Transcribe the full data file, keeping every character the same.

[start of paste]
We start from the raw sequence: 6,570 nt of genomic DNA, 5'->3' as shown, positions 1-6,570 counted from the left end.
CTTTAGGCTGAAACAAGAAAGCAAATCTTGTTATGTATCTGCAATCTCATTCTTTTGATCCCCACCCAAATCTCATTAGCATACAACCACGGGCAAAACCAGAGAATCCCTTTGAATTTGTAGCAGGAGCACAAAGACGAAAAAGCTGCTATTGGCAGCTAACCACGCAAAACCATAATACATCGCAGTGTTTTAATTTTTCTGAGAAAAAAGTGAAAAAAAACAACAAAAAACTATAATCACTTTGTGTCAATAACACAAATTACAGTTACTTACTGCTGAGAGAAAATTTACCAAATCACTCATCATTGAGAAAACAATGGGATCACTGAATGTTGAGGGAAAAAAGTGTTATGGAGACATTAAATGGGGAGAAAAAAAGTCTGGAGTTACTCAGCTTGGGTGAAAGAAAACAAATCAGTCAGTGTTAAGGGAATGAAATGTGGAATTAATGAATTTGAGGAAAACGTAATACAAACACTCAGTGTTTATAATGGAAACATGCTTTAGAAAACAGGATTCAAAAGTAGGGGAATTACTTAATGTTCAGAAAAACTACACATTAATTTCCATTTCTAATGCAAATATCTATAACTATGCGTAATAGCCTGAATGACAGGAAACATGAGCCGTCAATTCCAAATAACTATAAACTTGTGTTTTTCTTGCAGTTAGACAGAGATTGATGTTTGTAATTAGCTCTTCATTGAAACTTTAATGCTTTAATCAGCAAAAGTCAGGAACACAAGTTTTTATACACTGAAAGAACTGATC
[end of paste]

We start from the raw sequence: 6,570 nt of genomic DNA, 5'->3' as shown, positions 1-6,570 counted from the left end.
CTTTAGGCTGAAACAAGAAAGCAAATCTTGTTATGTATCTGCAATCTCATTCTTTTGATCCCCACCCAAATCTCATTAGCATACAACCACGGGCAAAACCAGAGAATCCCTTTGAATTTGTAGCAGGAGCACAAAGACGAAAAAGCTGCTATTGGCAGCTAACCACGCAAAACCATAATACATCGCAGTGTTTTAATTTTTCTGAGAAAAAAGTGAAAAAAAACAACAAAAAACTATAATCACTTTGTGTCAATAACACAAATTACAGTTACTTACTGCTGAGAGAAAATTTACCAAATCACTCATCATTGAGAAAACAATGGGATCACTGAATGTTGAGGGAAAAAAGTGTTATGGAGACATTAAATGGGGAGAAAAAAAGTCTGGAGTTACTCAGCTTGGGTGAAAGAAAACAAATCAGTCAGTGTTAAGGGAATGAAATGTGGAATTAATGAATTTGAGGAAAACGTAATACAAACACTCAGTGTTTATAATGGAAACATGCTTTAGAAAACAGGATTCAAAAGTAGGGGAATTACTTAATGTTCAGAAAAACTACACATTAATTTCCATTTCTAATGCAAATATCTATAACTATGCGTAATAGCCTGAATGACAGGAAACATGAGCCGTCAATTCCAAATAACTATAAACTTGTGTTTTTCTTGCAGTTAGACAGAGATTGATGTTTGTAATTAGCTCTTCATTGAAACTTTAATGCTTTAATCAGCAAAAGTCAGGAACACAAGTTTTTATACACTGAAAGAACTGATC